when you get pregnant, everybody tells you what to eat, what to drink, what to wear what to call the baby, how often to walk, etc. nobody gets you ready for the fucked up part. like the part where you will be a young single mother or that part where your boyfriend suggests an abortion, and when you decline, he disappears. l was aware of all these. what nobody ever told me, was that there was a small probability that l would get depression. heck, lm African, there was a time when depression was really not a recognized ailment. you were either normal or running after people in the marketplace with torn polythene and sacks as clothes.

l heard of the term postpartum depression six months after delivering my baby. l did not actually hear it,l read it. I googled my symptoms and this term popped up. l am a university dropout. l was in my third year when l got pregnant, and when my friends were putting on graduation gowns, my maternity gown fit pretty nicely.

l do not even know how this started, but during the time of my delivery, things were not really good at home. our house had been set ablaze by invaders in the night, we were actually lucky that the portion that burnt down was not our main house but still, our cars and the better part of the property was in ashes. my son, though a welcomed blessing was not the main attention at the time. my mother, while in the middle of a divorce had to deal with the frustrations of the insurance companies.

it did not help that the guy l got pregnant for had avoided me like a plague and brought in more drama at the hospital when he heard of the bill. up to date, I do not know what the back and forth was about, but l remember him bringing a friend to confirm if the baby really looked like him. whenever he came over to my mother’s house to ‘see the baby’, he brought along his girlfriend who successfully managed to give me the message that l was nothing but an inconvenience to her man.

I am talkative and jovial, l love laughing, and even though l can be a little introverted, lm one advocate for living life to the fullest(if that’s even a word.) l struggled with my pregnancy. being in school meant that l was broke, I could not get a job, and was malnourished. there were a few times when I almost lost the baby but I pulled through. that is what mattered. I was excited to meet my little human, l even got my hair done, my feet scrubbed, and I did the whole nesting thing.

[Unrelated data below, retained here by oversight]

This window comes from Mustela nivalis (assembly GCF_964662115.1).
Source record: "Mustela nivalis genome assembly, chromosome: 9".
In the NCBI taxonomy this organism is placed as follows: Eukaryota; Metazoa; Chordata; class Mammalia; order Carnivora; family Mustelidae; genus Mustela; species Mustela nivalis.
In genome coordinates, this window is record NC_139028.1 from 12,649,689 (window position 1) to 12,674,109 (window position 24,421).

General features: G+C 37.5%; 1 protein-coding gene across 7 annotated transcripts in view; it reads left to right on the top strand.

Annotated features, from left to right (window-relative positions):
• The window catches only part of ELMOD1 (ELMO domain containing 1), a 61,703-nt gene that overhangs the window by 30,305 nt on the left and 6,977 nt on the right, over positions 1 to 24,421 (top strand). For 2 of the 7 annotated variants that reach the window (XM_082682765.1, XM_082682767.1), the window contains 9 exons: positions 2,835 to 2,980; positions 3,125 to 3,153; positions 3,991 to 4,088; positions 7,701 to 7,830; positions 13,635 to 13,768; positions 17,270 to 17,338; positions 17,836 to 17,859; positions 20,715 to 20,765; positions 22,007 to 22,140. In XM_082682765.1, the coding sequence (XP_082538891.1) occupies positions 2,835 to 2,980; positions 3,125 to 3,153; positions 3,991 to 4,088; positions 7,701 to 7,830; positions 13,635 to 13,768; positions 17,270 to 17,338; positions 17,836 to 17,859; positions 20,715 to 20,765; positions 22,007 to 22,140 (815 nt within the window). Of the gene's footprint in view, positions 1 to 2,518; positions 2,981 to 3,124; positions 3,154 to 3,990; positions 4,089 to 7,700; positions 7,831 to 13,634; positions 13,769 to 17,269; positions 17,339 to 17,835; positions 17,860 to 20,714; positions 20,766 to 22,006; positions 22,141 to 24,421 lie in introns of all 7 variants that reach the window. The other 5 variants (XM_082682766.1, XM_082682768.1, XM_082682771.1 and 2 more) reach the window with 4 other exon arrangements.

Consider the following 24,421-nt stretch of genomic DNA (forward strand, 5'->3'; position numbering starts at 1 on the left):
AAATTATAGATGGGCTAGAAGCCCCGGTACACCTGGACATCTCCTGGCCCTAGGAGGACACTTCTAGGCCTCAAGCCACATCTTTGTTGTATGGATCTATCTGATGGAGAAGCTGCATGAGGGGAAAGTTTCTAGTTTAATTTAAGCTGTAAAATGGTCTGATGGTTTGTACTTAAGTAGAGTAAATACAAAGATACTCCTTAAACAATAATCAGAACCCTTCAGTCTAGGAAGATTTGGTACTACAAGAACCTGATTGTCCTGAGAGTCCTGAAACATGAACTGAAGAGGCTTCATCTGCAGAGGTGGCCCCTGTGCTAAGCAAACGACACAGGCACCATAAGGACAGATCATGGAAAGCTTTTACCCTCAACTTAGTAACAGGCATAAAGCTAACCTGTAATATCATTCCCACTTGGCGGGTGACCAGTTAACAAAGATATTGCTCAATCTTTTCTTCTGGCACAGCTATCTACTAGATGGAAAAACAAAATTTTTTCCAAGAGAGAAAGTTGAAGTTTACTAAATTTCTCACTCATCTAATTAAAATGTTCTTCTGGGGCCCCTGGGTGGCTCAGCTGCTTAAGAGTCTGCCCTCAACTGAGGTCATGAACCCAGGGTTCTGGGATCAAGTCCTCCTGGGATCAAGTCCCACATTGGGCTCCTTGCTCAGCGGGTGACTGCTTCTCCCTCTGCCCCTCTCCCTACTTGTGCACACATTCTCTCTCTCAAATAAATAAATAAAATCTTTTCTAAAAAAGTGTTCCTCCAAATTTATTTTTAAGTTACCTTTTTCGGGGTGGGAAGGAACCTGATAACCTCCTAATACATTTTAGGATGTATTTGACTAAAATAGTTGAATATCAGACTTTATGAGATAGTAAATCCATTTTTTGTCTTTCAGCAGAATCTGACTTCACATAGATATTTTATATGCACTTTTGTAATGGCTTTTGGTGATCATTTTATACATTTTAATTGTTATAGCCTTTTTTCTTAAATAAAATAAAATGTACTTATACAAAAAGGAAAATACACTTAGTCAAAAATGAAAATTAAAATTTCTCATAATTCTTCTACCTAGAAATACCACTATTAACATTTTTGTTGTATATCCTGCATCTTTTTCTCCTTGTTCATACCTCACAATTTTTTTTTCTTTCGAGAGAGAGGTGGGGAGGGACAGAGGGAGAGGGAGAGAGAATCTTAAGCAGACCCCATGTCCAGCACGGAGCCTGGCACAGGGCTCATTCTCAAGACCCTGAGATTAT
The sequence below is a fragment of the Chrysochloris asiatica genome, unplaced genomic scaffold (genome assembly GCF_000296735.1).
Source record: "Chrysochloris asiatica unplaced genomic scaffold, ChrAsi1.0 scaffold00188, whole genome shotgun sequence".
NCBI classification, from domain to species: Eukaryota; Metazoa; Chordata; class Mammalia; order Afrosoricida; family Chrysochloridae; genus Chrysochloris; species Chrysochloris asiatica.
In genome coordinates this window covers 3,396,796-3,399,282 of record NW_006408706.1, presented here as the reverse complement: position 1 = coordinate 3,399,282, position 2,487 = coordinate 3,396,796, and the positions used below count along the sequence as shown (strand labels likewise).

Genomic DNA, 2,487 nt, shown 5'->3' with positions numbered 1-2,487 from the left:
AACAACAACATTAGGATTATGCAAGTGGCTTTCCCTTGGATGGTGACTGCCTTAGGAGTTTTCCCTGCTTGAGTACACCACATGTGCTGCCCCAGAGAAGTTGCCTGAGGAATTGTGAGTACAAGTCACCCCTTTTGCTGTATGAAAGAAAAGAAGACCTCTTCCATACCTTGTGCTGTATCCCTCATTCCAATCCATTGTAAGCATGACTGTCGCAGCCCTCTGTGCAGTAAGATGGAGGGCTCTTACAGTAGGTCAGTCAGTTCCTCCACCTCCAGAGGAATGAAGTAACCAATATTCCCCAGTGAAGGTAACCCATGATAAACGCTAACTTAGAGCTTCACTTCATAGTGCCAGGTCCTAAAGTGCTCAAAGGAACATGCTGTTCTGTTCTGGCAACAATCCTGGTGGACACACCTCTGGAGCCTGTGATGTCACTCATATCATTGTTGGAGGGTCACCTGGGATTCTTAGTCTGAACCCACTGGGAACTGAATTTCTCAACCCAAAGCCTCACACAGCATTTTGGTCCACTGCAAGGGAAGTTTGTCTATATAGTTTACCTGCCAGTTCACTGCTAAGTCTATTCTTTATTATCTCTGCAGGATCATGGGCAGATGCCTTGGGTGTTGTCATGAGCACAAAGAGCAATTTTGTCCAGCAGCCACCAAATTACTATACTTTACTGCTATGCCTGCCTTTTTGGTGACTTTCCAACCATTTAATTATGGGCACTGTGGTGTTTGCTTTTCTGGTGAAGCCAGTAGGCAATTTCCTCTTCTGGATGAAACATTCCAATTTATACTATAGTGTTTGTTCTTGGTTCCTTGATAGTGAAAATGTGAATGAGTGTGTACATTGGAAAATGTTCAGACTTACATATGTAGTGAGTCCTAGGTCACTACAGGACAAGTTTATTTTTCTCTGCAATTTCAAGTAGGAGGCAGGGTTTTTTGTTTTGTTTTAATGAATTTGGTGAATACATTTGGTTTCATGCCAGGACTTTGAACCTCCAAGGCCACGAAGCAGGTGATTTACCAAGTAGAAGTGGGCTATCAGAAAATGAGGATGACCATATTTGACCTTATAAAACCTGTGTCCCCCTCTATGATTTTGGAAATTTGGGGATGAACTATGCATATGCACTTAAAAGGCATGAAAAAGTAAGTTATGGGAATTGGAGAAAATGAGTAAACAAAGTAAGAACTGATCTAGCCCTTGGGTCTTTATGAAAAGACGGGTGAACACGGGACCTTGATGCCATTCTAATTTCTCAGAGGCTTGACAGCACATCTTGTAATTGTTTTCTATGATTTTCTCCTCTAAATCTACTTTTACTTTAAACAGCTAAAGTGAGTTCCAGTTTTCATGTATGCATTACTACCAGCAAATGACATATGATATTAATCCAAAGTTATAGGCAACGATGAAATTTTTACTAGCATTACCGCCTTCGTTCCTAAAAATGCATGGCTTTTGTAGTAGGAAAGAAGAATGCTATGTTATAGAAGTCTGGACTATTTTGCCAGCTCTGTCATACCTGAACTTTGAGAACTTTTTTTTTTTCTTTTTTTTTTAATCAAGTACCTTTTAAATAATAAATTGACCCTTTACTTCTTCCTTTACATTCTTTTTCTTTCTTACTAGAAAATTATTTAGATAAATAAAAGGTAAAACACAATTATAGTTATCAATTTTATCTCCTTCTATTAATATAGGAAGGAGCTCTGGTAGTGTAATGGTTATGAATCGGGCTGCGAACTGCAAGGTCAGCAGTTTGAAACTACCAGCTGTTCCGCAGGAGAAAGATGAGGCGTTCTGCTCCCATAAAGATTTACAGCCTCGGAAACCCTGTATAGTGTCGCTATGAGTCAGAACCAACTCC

a few weeks after delivery, l started having these emotional surges. I was either too happy or at times depressingly sad. I hated leaving my room, and when I did, I would sit outside just staring. my head ached a lot and the cry of my baby irritated me. one day, I was seated outside and l thought about killing myself. I started looking for ways to just end it. I felt tired and angry and l needed a way out. my every attempt failed. I tried pills, cutting my wrist, and even bought a rope to hang myself. our help caught me in the act all times. she was not really educated, but she started talking to me. whenever she came in the morning, she would ask me to keep her company and give me gossip about people in our estate, it was not significant but the company helped me.

when read more about postpartum depression, I became conversant with what l needed to do. i was still jobless so I could not afford therapy. I remember downloading an app that had anonymous users. one would post an update of how he/she was feeling and anonymous people would inbox you in the app and give a channel for communication. l got an opportunity to talk about my issue with strangers and got help. through the app, I also helped other people who had bigger problems than l had. l later went to therapy and got help. l was on antidepressants for a while.

seven years later and I have not had a relapse in years. I learned to identify my triggers, cope with my anger and refocus my attention on less stressful situations.

sometimes it’s good to check up on people close to us. most times people smile to hide broken hearts and unimaginable mental struggles. there may not be much we can do but a little kindness goes a long way.

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